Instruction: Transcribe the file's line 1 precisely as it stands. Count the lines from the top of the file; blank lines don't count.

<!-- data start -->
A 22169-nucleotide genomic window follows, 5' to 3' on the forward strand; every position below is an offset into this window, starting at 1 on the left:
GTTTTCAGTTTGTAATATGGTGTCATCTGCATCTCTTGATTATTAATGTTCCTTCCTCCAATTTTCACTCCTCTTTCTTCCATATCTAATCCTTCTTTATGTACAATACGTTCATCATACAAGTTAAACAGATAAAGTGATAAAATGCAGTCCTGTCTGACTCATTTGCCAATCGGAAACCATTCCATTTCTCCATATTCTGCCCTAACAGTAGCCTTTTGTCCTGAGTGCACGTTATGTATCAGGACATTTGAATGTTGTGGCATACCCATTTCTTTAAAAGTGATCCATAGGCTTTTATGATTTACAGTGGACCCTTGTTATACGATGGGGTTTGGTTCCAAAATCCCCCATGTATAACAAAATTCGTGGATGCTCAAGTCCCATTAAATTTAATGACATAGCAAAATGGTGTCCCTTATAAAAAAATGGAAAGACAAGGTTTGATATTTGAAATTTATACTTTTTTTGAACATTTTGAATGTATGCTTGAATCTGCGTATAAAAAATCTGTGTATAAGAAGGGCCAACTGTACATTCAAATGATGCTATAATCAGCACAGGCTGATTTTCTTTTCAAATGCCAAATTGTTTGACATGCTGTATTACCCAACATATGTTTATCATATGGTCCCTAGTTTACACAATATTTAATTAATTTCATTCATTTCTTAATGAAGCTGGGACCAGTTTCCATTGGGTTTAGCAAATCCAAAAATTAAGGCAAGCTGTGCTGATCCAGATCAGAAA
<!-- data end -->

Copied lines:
A 22169-nucleotide genomic window follows, 5' to 3' on the forward strand; every position below is an offset into this window, starting at 1 on the left: